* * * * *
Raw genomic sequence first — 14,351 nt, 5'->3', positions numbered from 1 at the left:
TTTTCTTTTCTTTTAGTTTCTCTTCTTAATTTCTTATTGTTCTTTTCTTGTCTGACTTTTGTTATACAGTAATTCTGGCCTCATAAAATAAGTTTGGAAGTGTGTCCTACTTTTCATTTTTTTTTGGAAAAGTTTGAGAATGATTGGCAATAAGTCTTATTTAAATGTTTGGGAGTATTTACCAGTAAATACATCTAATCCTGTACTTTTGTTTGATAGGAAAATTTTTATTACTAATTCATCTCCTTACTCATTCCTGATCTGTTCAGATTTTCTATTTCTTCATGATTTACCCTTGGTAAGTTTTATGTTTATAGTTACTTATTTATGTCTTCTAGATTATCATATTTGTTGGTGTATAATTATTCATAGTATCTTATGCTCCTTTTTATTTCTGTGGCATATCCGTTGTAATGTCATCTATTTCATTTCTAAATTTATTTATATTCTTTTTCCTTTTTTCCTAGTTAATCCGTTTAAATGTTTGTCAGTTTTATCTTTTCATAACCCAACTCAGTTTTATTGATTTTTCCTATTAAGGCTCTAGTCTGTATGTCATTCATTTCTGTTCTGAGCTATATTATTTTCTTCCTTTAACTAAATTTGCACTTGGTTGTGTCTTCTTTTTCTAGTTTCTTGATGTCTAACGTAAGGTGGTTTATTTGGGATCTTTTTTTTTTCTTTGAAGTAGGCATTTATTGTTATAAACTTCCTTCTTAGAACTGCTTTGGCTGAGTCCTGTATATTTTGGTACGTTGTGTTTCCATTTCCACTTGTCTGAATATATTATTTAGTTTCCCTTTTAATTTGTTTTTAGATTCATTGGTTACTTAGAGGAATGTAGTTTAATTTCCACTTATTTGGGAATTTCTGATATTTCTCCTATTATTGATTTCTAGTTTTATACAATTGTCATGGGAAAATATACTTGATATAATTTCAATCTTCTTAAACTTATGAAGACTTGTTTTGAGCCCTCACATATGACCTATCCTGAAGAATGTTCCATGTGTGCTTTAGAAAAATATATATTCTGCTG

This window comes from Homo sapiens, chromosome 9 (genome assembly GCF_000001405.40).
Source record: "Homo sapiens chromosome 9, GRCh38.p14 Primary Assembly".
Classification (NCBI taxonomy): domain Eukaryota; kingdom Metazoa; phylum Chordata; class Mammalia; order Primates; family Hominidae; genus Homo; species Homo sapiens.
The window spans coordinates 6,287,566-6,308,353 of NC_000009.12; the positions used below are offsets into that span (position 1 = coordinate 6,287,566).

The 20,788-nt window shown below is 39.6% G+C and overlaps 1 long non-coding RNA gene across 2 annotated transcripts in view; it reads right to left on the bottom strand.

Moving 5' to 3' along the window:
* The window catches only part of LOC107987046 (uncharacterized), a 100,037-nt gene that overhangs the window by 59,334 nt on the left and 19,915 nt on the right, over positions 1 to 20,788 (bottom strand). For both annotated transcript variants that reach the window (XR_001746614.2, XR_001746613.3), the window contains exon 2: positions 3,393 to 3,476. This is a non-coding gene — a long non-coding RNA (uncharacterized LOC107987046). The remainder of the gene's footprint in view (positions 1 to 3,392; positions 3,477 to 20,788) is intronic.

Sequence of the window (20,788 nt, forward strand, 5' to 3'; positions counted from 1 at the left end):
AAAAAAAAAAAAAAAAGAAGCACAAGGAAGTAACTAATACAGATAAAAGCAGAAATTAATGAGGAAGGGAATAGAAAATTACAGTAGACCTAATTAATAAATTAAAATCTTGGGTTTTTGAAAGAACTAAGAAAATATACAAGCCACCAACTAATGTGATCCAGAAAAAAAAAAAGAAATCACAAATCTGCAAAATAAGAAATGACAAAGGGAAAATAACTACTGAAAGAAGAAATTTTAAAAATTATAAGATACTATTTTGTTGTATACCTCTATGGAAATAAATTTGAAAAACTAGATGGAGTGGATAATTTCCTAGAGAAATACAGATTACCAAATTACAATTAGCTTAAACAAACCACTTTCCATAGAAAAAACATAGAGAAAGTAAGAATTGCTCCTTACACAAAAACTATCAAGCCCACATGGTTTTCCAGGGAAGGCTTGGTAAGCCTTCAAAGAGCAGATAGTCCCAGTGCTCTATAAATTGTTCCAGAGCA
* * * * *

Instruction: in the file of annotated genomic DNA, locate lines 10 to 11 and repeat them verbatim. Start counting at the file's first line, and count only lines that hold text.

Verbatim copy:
Sequence of the window (20,788 nt, forward strand, 5' to 3'; positions counted from 1 at the left end):
AAAAAAAAAAAAAAAAGAAGCACAAGGAAGTAACTAATACAGATAAAAGCAGAAATTAATGAGGAAGGGAATAGAAAATTACAGTAGACCTAATTAATAAATTAAAATCTTGGGTTTTTGAAAGAACTAAGAAAATATACAAGCCACCAACTAATGTGATCCAGAAAAAAAAAAAGAAATCACAAATCTGCAAAATAAGAAATGACAAAGGGAAAATAACTACTGAAAGAAGAAATTTTAAAAATTATAAGATACTATTTTGTTGTATACCTCTATGGAAATAAATTTGAAAAACTAGATGGAGTGGATAATTTCCTAGAGAAATACAGATTACCAAATTACAATTAGCTTAAACAAACCACTTTCCATAGAAAAAACATAGAGAAAGTAAGAATTGCTCCTTACACAAAAACTATCAAGCCCACATGGTTTTCCAGGGAAGGCTTGGTAAGCCTTCAAAGAGCAGATAGTCCCAGTGCTCTATAAATTGTTCCAGAGCA